110 W. New York Ave.
DeLand, FL 32720
By Lynn Bowen
posted Sep 22, 2013 - 1:15:39pm
I saw a white-faced whistling duck at Lowry Park Zoo in Tampa. His natural home is in Africa and South America, but, at the zoo, the duck is thoroughly pampered and content.
A drake (male) white-faced whistling duck is about 15 inches long and weighs just over a pound, but a hen is larger, weighing just under 2 pounds and measuring 19 inches long.
These ducks call and communicate with high pitches of a three-note whistle that sounds like "whee-whee-whee" and not a quack!
The duck's head and crown are black, but his cheeks and forehead are a beautiful distinctive ivory-white. His wings are broad, making him a good but not swift flier. His bill is bluish-gray, and so are his rather long legs, which have webbed toes on his feet.
Males have a black and chestnut plumage, but the gals are a paler version. They need to be inconspicuous and blend in with the scenery so predators won't find them, especially when they're on nests.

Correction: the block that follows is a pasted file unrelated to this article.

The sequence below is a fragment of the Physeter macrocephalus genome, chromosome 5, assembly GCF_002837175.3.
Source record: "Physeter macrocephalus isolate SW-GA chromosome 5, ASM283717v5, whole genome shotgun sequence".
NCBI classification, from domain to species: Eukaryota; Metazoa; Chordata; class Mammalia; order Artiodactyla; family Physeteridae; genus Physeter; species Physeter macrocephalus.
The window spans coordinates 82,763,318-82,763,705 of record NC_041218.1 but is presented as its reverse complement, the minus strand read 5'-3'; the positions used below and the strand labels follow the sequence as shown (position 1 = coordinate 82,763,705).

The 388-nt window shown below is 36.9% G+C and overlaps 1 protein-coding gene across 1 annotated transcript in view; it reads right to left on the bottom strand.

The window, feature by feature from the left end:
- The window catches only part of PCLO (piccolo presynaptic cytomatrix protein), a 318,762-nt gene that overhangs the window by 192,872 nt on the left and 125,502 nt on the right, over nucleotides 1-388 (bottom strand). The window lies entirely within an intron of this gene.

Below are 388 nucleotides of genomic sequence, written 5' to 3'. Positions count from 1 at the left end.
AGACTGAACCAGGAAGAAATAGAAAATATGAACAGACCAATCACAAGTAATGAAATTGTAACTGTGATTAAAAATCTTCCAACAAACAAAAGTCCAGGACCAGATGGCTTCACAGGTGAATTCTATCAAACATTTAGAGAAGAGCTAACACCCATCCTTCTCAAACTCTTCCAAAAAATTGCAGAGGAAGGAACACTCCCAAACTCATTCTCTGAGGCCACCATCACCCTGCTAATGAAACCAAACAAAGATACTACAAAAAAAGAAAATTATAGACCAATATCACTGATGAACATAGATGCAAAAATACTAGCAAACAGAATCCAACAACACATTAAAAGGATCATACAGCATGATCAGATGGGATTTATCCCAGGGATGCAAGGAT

White-faced whistling ducks are quite social, foraging at night mainly in flocks of more than 1,000 in wetlands in open areas. In the daytime, they rest and preen, making their feathers straight and clean. At night, they dive, wade and swim for their diet of grasses, aquatic seeds, rice, mollusks and insects.
At breeding time, a drake and his mate scratch a dent in some dense vegetation, making a "scrape nest." The Mrs. lays four to 13 eggs, which both male and female incubate for about 26 days. When the fuzzy chicks hatch, they are not helpless and can get some of their own food. However, the mother and father stay close by to protect and feed the chicks.
After breeding, white-faced whistling ducks undergo a molt, making them flightless for 18-25 days. During that time, they stay under cover, so as to be safe.
If life is kind, a white-faced whistling duck will live to be 12 years old. Visit the one at Lowry Park Zoo, and perhaps he'll whistle for you!
— Bowen lives in DeLand. Send email to her at email@example.com.
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